Constipation can worsen rapidly if not treated immediately. The child will suffer more pain and discomfort. Worse still, if constipation is not recognised and treated quickly it can become chronic with the risk that the child has to be admitted to hospital. In fact, more than one third of children with constipation go on to develop chronic constipation. Approximately 35 under 18s are admitted to hospital every day due to constipation.

What to do: how to treat

  • Consult a pharmacist. Write down all the child’s symptoms first so you can describe them accurately. The pharmacist will be able to advise if something more serious is a possibility and will refer you to your GP.

  • OTC remedies are available but not all are available for over the counter sale in young children. Following a review by the MHRA, stimulant laxatives such as senna and bisacodyl are not available OTC without the advice of a doctor for children under the age of 12 years

  • Docusol Paediatric liquid is very safe for infants and children and is available OTC for little ones from the age of 6 months. It contains docusate which is a well-established stool softener. In other words, it moistens the stool (poop). It has a gentle action working by increasing the amount of water the stool absorbs in the gut, making the stool softer and easier to pass. It is also convenient and easy for the child to take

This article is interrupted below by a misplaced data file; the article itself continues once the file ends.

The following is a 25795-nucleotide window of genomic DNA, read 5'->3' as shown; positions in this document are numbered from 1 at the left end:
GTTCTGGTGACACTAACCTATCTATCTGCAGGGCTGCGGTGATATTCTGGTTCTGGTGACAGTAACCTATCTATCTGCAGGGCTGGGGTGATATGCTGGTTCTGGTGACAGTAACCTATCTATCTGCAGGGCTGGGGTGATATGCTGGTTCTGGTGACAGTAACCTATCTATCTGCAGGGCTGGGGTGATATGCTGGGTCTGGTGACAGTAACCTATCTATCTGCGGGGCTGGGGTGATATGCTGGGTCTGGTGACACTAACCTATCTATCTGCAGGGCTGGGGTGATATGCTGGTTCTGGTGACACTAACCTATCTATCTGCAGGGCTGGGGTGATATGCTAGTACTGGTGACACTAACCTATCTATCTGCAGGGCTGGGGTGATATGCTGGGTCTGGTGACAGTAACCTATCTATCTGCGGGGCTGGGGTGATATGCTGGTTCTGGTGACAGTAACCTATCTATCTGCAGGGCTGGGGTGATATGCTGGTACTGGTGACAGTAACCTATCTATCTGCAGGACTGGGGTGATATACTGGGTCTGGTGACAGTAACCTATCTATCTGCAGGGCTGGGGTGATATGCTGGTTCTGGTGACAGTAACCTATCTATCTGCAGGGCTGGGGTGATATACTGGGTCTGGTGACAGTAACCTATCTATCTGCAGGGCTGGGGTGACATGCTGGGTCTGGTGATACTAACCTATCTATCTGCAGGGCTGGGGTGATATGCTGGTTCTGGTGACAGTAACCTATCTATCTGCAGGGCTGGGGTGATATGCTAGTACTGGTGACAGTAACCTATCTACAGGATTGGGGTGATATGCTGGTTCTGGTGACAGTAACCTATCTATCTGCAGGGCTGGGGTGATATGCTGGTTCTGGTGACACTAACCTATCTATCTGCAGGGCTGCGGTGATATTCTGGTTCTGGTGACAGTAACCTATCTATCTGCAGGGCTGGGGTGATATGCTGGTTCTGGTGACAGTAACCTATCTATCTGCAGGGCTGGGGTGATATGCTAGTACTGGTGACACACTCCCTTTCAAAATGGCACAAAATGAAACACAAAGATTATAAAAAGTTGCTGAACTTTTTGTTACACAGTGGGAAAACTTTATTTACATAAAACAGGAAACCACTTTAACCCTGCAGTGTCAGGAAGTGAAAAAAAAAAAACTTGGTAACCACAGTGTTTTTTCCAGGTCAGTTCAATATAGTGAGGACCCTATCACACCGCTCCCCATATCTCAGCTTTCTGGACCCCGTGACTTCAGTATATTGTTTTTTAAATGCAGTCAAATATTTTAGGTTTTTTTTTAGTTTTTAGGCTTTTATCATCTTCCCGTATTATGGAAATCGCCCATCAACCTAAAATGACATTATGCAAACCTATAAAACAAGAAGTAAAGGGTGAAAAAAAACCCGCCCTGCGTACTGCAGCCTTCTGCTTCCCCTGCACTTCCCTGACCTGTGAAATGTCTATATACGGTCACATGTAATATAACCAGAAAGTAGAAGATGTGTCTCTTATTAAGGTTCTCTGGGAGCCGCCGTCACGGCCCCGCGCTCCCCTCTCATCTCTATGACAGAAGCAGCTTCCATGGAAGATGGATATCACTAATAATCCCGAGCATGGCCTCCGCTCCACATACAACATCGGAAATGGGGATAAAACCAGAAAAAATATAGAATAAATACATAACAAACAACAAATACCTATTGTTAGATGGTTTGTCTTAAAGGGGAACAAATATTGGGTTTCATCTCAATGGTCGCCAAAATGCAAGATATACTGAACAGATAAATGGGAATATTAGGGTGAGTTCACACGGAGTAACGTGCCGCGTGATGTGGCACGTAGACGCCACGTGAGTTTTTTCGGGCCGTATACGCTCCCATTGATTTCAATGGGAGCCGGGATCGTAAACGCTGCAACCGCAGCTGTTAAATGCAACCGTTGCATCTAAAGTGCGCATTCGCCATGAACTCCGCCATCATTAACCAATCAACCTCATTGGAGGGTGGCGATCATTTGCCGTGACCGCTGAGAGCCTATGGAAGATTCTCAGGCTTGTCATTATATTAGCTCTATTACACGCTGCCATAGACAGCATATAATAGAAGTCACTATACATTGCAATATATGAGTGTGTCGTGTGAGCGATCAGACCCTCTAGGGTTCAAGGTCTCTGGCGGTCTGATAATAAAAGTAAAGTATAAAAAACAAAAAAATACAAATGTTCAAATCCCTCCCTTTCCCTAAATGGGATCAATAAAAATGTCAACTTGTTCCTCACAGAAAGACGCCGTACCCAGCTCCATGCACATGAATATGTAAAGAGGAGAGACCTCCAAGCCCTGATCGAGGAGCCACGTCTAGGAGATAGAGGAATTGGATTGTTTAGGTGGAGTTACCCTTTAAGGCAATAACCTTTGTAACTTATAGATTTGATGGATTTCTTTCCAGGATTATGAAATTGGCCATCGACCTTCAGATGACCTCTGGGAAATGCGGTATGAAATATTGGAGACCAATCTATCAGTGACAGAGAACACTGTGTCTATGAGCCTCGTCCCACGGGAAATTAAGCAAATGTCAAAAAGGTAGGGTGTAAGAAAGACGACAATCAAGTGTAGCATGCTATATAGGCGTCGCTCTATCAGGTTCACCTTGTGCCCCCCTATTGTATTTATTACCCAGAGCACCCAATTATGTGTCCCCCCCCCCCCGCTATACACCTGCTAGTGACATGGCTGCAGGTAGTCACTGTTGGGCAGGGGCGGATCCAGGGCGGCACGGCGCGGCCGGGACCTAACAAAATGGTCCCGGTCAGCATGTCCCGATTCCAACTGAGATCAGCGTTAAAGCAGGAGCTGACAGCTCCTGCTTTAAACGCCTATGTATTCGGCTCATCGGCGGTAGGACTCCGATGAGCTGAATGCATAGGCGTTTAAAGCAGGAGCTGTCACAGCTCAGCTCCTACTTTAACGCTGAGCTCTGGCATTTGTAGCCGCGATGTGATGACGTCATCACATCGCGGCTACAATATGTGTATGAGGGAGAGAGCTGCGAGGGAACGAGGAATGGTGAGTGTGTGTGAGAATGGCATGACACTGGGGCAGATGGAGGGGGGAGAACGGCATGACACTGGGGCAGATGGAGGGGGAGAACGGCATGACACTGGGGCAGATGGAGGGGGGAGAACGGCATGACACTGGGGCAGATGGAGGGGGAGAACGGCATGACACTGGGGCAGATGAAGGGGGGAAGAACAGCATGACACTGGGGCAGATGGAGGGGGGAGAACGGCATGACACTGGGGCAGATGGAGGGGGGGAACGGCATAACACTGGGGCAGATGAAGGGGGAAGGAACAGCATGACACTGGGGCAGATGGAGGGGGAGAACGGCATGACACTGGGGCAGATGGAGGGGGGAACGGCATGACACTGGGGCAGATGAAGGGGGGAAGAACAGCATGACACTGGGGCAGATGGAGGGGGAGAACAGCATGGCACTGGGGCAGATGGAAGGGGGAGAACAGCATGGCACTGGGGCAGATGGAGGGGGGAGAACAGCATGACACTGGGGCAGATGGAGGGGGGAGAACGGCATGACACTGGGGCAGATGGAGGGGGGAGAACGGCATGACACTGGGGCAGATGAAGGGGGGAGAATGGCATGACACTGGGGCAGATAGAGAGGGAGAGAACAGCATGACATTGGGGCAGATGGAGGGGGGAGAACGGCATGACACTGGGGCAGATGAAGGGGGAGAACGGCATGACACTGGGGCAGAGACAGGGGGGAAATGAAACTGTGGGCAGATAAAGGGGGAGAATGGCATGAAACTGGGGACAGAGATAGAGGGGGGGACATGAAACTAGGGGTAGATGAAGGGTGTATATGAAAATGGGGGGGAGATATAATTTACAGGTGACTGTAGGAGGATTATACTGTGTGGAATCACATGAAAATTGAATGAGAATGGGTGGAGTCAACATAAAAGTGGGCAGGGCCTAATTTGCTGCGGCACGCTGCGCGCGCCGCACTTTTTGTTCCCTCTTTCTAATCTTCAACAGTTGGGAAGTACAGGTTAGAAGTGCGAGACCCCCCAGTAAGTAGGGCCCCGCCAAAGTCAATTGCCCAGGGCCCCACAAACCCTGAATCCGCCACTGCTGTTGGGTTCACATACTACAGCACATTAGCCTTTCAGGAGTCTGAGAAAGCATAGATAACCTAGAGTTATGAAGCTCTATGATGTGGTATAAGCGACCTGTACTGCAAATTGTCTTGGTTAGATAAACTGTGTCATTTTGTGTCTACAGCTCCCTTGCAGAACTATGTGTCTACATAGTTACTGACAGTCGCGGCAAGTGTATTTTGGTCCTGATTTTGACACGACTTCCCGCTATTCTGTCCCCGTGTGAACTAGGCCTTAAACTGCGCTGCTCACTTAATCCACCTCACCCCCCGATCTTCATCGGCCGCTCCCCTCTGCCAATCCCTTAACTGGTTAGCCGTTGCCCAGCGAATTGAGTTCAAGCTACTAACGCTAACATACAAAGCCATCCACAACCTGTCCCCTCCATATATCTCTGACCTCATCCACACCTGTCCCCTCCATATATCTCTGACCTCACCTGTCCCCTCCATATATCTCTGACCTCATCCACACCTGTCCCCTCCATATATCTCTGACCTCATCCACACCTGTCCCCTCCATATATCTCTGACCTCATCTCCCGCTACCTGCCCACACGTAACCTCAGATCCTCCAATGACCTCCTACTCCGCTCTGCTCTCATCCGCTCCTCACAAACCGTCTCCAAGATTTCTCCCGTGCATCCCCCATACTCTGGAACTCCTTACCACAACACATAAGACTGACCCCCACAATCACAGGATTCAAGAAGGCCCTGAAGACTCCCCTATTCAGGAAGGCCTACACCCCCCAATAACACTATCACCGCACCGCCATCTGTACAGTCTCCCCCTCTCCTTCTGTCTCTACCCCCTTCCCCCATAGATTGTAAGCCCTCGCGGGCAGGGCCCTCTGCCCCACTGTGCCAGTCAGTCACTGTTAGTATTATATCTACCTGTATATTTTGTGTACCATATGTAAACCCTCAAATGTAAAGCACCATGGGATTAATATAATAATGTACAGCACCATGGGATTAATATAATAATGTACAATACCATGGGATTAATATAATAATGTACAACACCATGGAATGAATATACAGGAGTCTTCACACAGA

Tips on managing stress and bowel health in little ones

  • Try to keep mealtimes happy and relaxed (as challenging as this can be).

  • Make plenty of time for infants and young children to enjoy their food in a relaxed manner.

  • As an adult, try to manage your own stress levels and try to remain relaxed around your young children as much as much as you possibly can. In the context of a busy life this can be incredibly hard, if not impossible. So, try to make some time for yourself, get as much exercise as you can and talk to your friends and family. Find activities you enjoy and people you want to be with who can help you to de-stress. This will pay dividends for your children’s stress

  • Avoid arguing with each other at the dinner table. This creates stress for both children and adults